It’s not just music; sometimes, it’s a lifeline

‘We’re not a band that likes to preach but we do have very strong social commentary. To pre-empt a question that we’re often asked, can music change the world? The answer is yes. I think you can make a lot of small changes over a long period of time, and that adds up to a huge change and a huge influence over time.’

Skunk Anansie have also always been a voice for outsiders and rebels, and haven’t shied away from political comment with tracks like Yes it’s Fucking Political, Little Baby Swastikkka and We Love Your Apathy.

‘The current political climate is a mess. The old school Etonite network have no idea what it’s like to live in a council flat in Sheffield, living with no money with three kids and you’re struggling; you’re willing to get a job, but you just can’t find one. 

‘Whether you’re a fan of Brexit or not, let’s get somebody in power that people respect, someone who has a way of talking to people without lies and denial. What is good about the current state of affairs is that it’s giving other parties a bit more power. At the end of the day, though, you’re always left with red or blue. And the choices we’ve got are not that many.

‘Let’s vote somebody in that is all for recycling and getting rid of plastic. Business is business, it will never change. It will always be about money or profit. But let’s have somebody in power that will make these massive corporations change the way they do business in terms of it being healthier for the planet.’ 

Aside from the continued social and political unrest that Skunk Anansie’s music aptly  soundtracks, Mark believes that part of why Skunk Anansie have remained relevant across generations comes back to their live performances.

‘There seems to be a distinct lack of performers and I wonder why you would want to be up there if you didn’t want to perform. For me, it’s always been about theatre and I think we provide a spectacle. Skin’s such a great performer and such an icon that she never gets boring.’

There seems to be a distinct lack of performers and I wonder why you would want to be up there if you didn’t want to perform

In terms of what kind of spectacle we can expect on their upcoming tour, Mark says: ‘We’ve got this amazing backdrop that changes colour and we’ve got some lights, but we kind of went back to basics for this tour. The screens were getting bigger and bigger, but this time we wanted the focus to be on us. With gigs of 3,500 people, you can still see us – you don’t need the screens. But don’t think that it’s going to be boring – all I’m going to say is gold lamé, you can do with that what you will.’

we went back to basics for this tour

Although Mark wasn’t Skunk Anansie’s original drummer, with Robbie France recording the percussion on Paranoid & Sunburnt, he’s been very much a part of the whole journey. Mark met the brand new band in 1995, while they were on the hunt to replace Robbie, making a bold introduction –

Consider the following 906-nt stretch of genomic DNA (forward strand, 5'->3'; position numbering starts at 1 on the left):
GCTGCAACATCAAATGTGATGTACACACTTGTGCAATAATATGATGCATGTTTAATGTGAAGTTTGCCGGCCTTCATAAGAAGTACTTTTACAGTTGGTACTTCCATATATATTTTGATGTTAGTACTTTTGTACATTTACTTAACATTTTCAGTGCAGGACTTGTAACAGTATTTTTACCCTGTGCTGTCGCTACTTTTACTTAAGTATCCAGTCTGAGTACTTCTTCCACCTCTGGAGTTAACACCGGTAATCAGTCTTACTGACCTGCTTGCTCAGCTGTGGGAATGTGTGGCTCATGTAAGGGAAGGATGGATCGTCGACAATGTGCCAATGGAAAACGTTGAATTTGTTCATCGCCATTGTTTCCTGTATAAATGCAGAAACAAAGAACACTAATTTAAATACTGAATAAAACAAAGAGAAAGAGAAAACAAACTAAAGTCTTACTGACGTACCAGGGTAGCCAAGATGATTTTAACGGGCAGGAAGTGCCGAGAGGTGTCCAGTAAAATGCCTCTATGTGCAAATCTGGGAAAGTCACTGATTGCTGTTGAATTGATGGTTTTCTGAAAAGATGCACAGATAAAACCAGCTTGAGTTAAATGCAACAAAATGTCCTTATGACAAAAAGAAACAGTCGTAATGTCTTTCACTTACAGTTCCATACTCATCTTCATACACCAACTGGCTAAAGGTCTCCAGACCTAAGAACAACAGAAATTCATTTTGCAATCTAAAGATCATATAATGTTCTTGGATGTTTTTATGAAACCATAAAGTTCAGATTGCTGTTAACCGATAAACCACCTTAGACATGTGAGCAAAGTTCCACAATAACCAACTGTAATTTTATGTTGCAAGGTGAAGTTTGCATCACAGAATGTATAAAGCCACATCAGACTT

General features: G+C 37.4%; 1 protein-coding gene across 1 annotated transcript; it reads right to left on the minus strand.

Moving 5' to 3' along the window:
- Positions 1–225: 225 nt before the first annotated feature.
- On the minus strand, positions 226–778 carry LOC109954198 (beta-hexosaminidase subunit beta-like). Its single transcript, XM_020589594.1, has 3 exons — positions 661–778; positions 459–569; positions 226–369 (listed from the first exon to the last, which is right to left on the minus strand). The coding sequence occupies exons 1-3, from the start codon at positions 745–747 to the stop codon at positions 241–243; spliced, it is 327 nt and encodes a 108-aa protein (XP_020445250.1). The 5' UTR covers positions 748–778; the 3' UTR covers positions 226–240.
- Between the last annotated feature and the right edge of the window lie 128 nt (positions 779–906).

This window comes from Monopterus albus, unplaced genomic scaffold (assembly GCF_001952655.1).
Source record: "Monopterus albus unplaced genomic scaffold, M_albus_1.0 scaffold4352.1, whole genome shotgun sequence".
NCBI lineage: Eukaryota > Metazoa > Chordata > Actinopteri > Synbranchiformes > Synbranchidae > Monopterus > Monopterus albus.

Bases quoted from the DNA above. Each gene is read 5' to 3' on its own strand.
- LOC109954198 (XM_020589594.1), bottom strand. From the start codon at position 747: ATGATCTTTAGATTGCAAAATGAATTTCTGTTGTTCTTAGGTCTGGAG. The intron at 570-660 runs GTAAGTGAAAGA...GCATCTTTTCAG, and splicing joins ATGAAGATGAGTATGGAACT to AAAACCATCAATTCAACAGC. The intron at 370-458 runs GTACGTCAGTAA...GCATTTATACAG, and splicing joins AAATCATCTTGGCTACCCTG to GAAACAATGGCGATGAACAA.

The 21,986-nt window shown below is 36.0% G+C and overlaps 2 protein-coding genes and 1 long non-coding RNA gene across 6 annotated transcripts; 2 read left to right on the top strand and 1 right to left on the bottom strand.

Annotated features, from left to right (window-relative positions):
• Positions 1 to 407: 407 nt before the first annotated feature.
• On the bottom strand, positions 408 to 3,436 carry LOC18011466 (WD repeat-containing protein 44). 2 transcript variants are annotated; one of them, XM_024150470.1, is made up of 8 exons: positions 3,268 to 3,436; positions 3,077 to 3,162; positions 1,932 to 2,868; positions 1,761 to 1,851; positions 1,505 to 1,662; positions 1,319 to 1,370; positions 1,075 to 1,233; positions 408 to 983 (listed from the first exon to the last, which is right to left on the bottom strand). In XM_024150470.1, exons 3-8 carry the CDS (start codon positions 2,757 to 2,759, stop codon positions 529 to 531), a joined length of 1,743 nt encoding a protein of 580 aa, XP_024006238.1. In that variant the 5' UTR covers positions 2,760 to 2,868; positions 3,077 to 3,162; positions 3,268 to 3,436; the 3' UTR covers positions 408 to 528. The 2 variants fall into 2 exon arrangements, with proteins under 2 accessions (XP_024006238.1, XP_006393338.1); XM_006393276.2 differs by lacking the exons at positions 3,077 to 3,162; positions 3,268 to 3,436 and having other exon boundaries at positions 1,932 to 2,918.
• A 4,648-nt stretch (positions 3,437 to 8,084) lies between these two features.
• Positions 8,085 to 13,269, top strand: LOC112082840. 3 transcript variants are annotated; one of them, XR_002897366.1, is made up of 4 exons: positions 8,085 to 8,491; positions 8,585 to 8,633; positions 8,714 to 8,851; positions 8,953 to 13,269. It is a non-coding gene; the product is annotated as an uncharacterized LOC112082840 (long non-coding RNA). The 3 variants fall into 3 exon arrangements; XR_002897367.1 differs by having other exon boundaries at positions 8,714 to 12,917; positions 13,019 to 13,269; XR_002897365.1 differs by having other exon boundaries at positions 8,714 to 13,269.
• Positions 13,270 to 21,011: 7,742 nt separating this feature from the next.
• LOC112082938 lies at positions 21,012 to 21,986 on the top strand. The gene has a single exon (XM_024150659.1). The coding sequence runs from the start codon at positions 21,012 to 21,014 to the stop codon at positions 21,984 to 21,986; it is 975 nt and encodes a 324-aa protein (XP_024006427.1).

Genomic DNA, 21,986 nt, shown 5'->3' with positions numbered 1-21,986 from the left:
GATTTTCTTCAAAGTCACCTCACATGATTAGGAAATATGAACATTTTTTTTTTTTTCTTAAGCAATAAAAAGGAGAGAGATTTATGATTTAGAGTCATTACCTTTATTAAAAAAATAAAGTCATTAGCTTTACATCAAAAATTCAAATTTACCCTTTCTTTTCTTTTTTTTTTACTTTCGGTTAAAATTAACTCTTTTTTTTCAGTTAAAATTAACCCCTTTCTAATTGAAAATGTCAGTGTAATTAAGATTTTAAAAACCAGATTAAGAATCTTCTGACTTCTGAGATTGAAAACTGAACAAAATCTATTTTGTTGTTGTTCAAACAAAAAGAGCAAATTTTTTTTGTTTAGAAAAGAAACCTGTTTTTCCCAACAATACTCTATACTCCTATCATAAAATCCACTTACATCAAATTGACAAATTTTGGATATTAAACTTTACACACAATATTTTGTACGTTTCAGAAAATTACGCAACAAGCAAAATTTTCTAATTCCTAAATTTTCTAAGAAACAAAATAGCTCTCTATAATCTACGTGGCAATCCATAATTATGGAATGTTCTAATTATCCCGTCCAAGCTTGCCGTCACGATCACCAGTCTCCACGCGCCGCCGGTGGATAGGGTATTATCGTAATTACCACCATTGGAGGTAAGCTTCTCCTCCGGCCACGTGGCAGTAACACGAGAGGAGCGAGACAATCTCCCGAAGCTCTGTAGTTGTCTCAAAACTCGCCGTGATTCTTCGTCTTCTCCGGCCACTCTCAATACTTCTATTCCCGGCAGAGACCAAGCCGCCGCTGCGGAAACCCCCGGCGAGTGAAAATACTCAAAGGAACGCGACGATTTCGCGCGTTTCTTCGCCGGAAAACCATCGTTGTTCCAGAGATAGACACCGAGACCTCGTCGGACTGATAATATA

‘I was in two other bands and I went to see Skunk Anansie play. I was a bit pissed and I went up to Skin and I said “your drummer is shit, you need me in your band”. They said their drummer was only temporary, why didn’t I come and give it a go? I got a phone call from the manager and I went for an audition, and two weeks after seeing them I was in the band.

I remember everybody running to the stage, because they wanted to come see these crazy gigs

‘It was amazing. We had a summer of being first on at festivals and I remember everybody running to the stage, because they wanted to come see these crazy gigs. Now nearly 25 years later we’re still doing those same festivals. I mean, what a life! You have to be grateful for this. So many people are miserable in this business, I feel like slapping them and saying well go be a bricklayer then, go work in a supermarket, or be an accountant. Don’t do this job and not be grateful for it. It’s too precious. It’s too wonderful to have this life.

Don’t do this job and not be grateful for it. It’s too precious. It’s too wonderful to have this life.

‘We’re bringing joy to a lot of people who want to go out on the weekends to be entertained and get away from the drudgery of their normal life. And that’s what our job is – our job is to get up there and make people happy.’

With 25 years already under their belt, fans will be pleased to hear that Skunk Anansie aren’t going anywhere for a while. ‘We went writing for two weeks before we came out on tour. Hopefully we’re going to record more lives songs from this tour and then a new album for next spring. There’s lots of things to do, lots of music to write and play, and lots of fun to be had.’

19 August – Skunk Anansie, O2 Academy Bristol
Tickets // academymusicgroup.com/o2academybristol

skunkanansie.com
@officialskunkanansie

Previous 10 questions with Kasra
Next Boomtown presents AREA 404: a new, permanent event space in Bristol

No Comment

Leave a reply

Your email address will not be published. Required fields are marked *